A good resource at the telescope is a set of colored filters. Filters can be acquired from various sources. Consult your astronomy magazines. Kodak's Wratten series can be purchased in over a hundred colors and densities and can be mounted in slide mounts and simply held between the eyepiece and the eye. For longer observations, as when sketching, screw-in filters are available for both 1-1/4 and 2-inch eyepieces. You don't need to choose between dozens of colors though, only a few will do.

Filters can reduce glare, improve image definition and enhance tonal contrast. Here are some suggestions:

A BLUE filter, such as a Wratten #44A, 47B, or 80A, can be used for the detection of high altitude clouds on Mars, white ovals and spots in the belts of Jupiter, and the zones of the clouds of Saturn. It can also be used to cut down glare on a bright Moon.

A GREEN filter, such as a Wratten #58, allows you to see more clearly the edges of the Martian polar caps and enhances the belts and Great Red Spot in the clouds of Jupiter.

A YELLOW filter, such as a Wratten #8, 12, or 15, can improve markings in the clouds of Venus and enhance Martian dust storms.

An ORANGE filter, such as a Wratten #21, is one of the more useful ones you can have. It is used for bringing out detail on Mars, and enhancing some of the zonal detail on Jupiter. An orange filter darkens the blue sky so daytime observations of Jupiter, Venus and the Moon are much improved.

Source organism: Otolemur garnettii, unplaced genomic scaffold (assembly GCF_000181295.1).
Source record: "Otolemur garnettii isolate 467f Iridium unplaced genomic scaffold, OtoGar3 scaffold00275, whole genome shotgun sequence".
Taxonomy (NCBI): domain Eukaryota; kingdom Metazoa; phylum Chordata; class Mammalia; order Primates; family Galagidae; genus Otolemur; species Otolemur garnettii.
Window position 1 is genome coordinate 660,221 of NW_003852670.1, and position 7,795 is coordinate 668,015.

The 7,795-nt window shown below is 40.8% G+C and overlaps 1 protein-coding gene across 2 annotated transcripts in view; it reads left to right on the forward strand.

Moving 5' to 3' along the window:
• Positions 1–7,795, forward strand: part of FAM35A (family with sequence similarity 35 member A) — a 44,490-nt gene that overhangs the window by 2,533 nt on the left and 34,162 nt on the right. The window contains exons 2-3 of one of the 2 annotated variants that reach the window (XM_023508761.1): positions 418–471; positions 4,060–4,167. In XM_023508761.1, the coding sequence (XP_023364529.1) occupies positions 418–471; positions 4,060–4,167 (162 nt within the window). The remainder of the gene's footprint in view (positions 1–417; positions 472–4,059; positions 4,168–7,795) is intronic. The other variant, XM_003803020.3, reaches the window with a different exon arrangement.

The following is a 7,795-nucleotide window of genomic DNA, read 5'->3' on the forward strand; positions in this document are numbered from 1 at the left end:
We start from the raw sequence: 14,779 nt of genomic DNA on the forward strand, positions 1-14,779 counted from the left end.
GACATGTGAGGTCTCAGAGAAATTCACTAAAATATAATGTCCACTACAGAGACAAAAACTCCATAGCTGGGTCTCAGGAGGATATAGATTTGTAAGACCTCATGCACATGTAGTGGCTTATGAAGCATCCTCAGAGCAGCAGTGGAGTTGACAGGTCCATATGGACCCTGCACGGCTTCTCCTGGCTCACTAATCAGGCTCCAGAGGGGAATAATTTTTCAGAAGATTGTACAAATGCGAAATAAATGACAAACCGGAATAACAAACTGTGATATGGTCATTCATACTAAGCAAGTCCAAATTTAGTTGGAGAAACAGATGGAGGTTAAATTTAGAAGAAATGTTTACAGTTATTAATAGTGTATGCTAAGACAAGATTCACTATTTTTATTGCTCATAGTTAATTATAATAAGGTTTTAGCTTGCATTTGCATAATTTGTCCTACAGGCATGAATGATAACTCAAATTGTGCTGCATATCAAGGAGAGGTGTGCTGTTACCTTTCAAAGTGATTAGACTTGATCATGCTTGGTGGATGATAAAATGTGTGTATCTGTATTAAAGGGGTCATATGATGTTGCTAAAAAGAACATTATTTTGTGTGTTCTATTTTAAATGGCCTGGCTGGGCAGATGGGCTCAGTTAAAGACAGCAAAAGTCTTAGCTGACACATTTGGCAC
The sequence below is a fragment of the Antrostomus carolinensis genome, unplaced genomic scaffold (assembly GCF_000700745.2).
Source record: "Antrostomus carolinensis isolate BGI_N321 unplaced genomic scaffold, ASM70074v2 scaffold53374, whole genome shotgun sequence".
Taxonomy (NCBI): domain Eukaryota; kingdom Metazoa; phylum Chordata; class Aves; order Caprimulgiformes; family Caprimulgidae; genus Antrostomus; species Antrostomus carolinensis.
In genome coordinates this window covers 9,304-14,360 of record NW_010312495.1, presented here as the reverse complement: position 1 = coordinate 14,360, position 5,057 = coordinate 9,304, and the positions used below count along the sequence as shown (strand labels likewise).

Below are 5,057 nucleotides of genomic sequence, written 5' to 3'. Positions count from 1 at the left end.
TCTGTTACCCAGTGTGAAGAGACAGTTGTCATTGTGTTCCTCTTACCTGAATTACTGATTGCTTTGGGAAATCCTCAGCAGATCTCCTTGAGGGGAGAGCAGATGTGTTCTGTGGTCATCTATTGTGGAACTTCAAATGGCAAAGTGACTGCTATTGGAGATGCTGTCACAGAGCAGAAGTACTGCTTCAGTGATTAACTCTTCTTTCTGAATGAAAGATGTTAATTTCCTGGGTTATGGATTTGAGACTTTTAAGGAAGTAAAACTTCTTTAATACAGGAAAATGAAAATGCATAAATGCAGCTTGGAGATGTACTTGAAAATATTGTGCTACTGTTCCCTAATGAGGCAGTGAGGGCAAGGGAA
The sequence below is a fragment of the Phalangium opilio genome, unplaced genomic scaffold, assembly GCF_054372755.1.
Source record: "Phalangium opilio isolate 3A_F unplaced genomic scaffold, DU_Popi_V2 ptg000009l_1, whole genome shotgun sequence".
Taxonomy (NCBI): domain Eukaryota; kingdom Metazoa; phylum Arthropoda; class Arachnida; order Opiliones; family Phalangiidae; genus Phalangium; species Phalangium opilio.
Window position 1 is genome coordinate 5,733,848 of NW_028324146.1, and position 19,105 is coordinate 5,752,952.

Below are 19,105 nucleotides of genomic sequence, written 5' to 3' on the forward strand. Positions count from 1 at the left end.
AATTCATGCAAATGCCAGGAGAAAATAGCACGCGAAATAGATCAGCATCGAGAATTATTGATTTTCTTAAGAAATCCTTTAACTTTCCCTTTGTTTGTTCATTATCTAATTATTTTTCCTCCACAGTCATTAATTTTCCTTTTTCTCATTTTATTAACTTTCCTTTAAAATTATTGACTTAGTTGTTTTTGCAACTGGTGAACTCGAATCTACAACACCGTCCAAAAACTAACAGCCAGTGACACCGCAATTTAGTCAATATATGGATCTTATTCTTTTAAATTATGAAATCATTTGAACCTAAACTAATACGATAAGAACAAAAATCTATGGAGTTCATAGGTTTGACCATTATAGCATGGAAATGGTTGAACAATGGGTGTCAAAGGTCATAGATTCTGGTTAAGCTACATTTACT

A RED filter, such as a Wratten #23A, 25, or 25A, can also be used to enhance contrast on Mars, Jupiter and Saturn. A red filter, however, is fairly dark, so it works best on larger aperture telescopes which give brighter images. Flipping back and forth between red and blue filters can sometimes bring out subtle colorations on the Moon.

A POLARIZING filter can cut down glare when observing a nearly full Moon, making it easier to see ray structure. It will also cut down day-time glare.





LEVEL ONE Severely disturbed skies: Even low power* views are uselessly shaky. Go read a good book
LEVEL TWO Poor seeing: Low power images are pretty steady, but medium powers are not.
LEVEL THREE Good seeing: You can use about half the useful magnification of your scope. High powers* produce fidgety planets.
LEVEL FOUR Excellent seeing: Medium-powers are crisp and stable. High-powers are good, but a little soft.
LEVEL FIVE Superb seeing: Any power produces a good crisp image.

*The PRACTICAL LOWEST power magnification for any telescope is approximately 7 times for each inch of aperture. Example: 28X for a 4-inch (100mm) diameter telescope.

*The PRACTICAL HIGHEST power magnification for any telescope is approximately 50 times for each inch of aperture. Example: 200X for a 4-inch (100mm) diameter telescope.






Related Links:

Read the Projects for the Sun and Moon

Read the Projects for the Inner Solar System

Read the Projects for the Outer Solar System

Find your Solar System Observers Program Award

Solar System Observers Program Introduction